EU torch is passed on to the Greeks

source: © European Union
By Communication Europe, Thu, 23/01/2014 - 09:44

As Greece takes over the Presidency of the EU, we are amidst critical debates for the future of Europe's environment and climate policy. The Greek government will notably have the last chance to conclude vital political agreements before the current European Commission and Parliament reach the end of the term. BirdLife Europe and its Greek Partner, the Hellenic Ornithological Society (HOS; BirdLife in Greece) are working together to make sure the EU government is provided with the support and knowledge necessary to ensure a successful term.

The Greek presidency will need to take over where Lithuania left off, which leaves them with a couple more files than previously expected; the dossier of Indirect Land Use Change (ILUC) related to biofuels, and the European Maritime Fisheries Fund (EMFF).

During its term, Lithuania managed to heavily water down the ILUC text in order to give in to the more conservative forces in the Council. This was without avail, since not only progressive but also conservative Member States, such as Poland and Hungary, voted against the final text. It will now be an extra challenge for the Greek presidency to close this file in a context not only of the climate and energy package, but also of the future talks on the post 2020 climate ambitions of the EU.

In the case of the EMFF, the Lithuanian presidency refused to increase the payment for data collection, something that is extremely important in ensuring a sustainable fisheries sector, leading to a stand-still in the negotiations. The Greek presidency must now ensure that it continues to uphold the agreements of the Common Fisheries Policy reform by moving EMFF payments away from increased fishing capacity and more in support of the marine environment.

During the course of the next six months, BirdLife Europe hopes the Greek presidency will put environmental challenges at the forefront of policy discussions and maintain the EUs role as a model for environmental governance.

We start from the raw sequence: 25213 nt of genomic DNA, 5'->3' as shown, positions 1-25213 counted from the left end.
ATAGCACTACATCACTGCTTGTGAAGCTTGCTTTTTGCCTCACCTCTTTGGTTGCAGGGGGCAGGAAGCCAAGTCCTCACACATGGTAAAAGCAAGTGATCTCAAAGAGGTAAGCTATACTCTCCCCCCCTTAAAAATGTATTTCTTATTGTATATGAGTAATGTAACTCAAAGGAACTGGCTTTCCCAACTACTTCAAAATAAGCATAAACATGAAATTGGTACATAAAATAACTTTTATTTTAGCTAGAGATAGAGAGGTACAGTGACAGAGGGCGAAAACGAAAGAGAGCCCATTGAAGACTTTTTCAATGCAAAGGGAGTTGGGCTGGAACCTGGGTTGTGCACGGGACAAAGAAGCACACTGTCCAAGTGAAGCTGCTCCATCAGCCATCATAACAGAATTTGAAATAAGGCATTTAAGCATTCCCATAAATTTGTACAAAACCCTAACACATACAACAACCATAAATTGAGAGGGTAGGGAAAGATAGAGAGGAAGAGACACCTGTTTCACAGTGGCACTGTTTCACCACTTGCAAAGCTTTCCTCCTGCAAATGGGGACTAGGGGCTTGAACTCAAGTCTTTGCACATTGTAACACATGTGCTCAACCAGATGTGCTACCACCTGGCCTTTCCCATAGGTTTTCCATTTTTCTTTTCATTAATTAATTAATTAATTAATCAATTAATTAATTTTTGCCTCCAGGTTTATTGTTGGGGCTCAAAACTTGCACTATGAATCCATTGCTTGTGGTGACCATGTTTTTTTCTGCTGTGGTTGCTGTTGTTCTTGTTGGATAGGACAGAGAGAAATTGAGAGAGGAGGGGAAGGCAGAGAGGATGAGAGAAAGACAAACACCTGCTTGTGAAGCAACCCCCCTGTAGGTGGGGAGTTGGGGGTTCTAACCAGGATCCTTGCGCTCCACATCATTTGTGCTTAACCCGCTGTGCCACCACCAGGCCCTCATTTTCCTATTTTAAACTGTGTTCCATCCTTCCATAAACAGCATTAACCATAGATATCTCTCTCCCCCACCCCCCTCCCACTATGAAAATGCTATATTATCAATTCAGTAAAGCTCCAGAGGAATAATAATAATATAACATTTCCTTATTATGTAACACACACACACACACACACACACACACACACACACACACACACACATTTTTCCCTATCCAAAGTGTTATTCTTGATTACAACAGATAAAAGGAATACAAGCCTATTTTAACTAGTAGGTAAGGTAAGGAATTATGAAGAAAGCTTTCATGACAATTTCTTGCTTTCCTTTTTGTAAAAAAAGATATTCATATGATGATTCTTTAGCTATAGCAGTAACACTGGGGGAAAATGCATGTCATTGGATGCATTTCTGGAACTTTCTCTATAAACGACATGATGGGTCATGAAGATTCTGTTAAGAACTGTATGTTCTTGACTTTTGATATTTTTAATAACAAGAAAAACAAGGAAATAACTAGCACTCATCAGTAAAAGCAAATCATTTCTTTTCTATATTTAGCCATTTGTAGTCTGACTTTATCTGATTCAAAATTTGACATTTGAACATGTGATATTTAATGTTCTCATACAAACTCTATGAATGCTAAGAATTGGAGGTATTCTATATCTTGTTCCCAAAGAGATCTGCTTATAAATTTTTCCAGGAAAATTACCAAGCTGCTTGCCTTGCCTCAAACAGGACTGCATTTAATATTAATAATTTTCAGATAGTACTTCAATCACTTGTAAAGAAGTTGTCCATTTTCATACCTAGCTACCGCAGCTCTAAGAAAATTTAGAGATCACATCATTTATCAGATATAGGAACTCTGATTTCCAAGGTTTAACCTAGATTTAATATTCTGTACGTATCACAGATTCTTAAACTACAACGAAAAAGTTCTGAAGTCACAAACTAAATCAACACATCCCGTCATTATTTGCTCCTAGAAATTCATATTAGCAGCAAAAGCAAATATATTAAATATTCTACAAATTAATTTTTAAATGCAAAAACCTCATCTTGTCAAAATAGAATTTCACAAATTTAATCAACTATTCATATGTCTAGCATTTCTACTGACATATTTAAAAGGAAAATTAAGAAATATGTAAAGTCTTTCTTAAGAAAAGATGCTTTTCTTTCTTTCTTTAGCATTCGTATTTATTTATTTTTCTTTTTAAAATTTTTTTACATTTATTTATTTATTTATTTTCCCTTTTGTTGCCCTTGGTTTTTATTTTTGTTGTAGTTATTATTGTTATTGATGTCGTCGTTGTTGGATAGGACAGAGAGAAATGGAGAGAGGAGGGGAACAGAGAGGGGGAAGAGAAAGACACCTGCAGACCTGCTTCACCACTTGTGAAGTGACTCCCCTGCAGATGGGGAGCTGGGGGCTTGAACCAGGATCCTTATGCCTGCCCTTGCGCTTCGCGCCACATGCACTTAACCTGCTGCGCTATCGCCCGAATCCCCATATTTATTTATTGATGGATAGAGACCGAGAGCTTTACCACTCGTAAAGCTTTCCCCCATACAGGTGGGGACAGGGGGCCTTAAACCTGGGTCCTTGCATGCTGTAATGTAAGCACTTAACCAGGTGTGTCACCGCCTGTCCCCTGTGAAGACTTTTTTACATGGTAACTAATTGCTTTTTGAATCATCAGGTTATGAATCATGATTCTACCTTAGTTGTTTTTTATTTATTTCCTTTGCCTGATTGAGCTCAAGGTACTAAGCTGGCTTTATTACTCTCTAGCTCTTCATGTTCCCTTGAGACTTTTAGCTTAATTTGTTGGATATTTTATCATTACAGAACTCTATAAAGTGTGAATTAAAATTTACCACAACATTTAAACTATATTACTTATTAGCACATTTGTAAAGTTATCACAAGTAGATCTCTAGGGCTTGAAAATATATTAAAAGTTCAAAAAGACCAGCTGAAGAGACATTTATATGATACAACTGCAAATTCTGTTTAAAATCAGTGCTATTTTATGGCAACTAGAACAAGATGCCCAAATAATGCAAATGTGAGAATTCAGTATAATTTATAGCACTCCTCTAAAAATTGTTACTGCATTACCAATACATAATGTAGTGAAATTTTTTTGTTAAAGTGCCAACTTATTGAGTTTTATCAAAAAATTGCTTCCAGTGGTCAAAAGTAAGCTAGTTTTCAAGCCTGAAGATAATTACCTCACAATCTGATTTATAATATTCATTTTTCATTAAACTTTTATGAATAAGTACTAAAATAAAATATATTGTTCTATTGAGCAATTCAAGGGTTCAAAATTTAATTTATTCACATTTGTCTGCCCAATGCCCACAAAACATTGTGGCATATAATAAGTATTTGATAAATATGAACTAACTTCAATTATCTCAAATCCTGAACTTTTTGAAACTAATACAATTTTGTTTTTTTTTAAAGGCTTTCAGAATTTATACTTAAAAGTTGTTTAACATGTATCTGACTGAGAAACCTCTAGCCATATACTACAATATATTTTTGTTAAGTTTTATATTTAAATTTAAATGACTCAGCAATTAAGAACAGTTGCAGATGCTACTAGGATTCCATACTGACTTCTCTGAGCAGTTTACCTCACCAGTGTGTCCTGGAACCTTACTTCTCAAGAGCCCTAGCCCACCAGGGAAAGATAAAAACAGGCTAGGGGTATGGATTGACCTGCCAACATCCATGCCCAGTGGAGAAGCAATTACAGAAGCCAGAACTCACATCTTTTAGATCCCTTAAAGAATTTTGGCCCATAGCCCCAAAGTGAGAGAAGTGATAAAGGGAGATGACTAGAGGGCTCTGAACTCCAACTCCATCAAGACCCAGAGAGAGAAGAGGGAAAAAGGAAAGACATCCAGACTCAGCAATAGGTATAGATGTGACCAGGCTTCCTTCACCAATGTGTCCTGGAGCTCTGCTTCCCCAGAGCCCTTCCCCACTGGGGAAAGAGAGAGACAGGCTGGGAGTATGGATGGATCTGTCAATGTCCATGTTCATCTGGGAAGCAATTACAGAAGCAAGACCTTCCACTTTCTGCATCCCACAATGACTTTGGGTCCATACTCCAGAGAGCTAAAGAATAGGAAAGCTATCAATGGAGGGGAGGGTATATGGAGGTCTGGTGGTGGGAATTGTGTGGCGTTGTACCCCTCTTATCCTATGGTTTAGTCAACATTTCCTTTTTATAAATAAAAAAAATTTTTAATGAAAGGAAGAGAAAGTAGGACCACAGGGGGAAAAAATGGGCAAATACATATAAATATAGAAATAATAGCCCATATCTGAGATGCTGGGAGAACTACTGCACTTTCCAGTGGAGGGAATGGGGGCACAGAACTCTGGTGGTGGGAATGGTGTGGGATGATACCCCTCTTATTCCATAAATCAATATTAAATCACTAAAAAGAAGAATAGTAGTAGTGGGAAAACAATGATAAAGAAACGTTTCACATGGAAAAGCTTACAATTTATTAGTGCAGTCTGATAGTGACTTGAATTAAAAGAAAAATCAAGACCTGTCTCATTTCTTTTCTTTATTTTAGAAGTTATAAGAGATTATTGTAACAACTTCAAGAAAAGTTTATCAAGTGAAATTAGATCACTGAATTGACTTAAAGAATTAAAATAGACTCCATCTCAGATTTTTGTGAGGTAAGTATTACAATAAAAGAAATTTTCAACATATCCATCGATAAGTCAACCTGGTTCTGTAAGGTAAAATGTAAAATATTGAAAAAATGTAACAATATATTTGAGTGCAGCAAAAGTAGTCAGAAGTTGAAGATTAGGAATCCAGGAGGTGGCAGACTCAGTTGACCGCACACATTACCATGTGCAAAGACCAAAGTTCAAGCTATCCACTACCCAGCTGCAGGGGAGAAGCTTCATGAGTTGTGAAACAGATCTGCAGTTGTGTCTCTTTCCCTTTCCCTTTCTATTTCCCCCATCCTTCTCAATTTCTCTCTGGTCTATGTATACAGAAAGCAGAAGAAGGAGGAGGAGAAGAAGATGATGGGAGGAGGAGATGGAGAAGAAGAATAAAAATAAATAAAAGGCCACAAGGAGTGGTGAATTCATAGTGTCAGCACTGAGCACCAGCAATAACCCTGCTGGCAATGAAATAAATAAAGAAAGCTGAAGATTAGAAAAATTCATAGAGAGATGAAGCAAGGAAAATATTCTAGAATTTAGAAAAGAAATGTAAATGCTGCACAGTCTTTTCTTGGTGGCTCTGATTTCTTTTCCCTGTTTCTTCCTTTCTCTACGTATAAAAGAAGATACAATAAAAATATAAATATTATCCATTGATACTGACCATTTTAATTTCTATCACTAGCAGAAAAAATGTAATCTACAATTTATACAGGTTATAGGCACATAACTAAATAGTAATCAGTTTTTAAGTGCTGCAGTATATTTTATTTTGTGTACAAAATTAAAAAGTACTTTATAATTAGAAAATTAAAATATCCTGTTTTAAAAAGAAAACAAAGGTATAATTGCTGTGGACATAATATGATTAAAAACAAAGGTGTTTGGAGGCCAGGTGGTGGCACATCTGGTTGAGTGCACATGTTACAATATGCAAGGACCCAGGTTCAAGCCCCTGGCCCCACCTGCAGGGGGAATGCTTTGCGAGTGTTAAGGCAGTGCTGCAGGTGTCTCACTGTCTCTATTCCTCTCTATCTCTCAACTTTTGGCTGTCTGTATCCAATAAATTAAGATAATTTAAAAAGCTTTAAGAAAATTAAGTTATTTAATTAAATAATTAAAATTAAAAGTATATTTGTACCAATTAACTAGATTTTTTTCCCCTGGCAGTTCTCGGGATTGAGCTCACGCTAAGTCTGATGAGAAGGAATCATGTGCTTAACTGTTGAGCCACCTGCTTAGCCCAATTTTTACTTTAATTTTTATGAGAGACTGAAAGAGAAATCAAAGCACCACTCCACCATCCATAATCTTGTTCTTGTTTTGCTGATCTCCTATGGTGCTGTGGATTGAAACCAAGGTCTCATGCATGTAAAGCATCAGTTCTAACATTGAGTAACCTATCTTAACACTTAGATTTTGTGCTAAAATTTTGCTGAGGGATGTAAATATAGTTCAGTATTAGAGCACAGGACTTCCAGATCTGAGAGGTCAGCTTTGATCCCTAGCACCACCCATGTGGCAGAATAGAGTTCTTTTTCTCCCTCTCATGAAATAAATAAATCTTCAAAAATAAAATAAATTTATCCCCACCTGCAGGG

To achieve this, we need to first see strong political leadership on the development of the Climate and Energy Package for 2030, where the Commission has just tabled a proposal that lacks in ambition and puts global climate action at risk. This piece of flagship legislation must bring in binding targets as soon as possible to guide investments towards a secure and affordable energy system. A deal must also be brokered on the Indirect Land Use Change of Biofuels. The recent collapse of Council negotiations over biofuels runs the risk of leaving Europe with a broken system of subsidies that harms the climate and biodiversity, disrupts food markets and does nothing to promote innovative clean energy solutions.

Secondly, EU regulation addressing the damages caused by invasive alien species (IAS) must move forward. Invasive alien species are devastating Europe’s natural environment and costing Member States at least 12 billion euros a year. The current IAS proposal that was published last autumn needs to be finalized and swiftly implemented before the European Elections cause delay. Europe’s biodiversity and natural environment can recover from this issue but only through prevention, control and co-ordination that must be provided by the Greek presidency.

Finally, there will need to be a strong conservational commitment to the marine environment and migratory species. Robust environmental measures must be insured in the Maritime Spatial Planning and Integrated Coastal Management (MSP-ICM) Directive. This will be crucial in guaranteeing that the much needed infrastructure and energy investments for the marine environment are rolled out sustainably and with a long-term perspective. A clear position will also need to be prepared for the next Convention on Migratory Species to ensure protection for migratory birds and biodiversity.

BirdLife Europe and the Hellenic Ornithological Society will be offering all their expertise and support to the Greek Presidency in the challenging work ahead and look forward to the environmental progress envisioned for 2014.

For more information please contact Elodie Cantaloube, Media and Communication Officer at BirdLife Europe.


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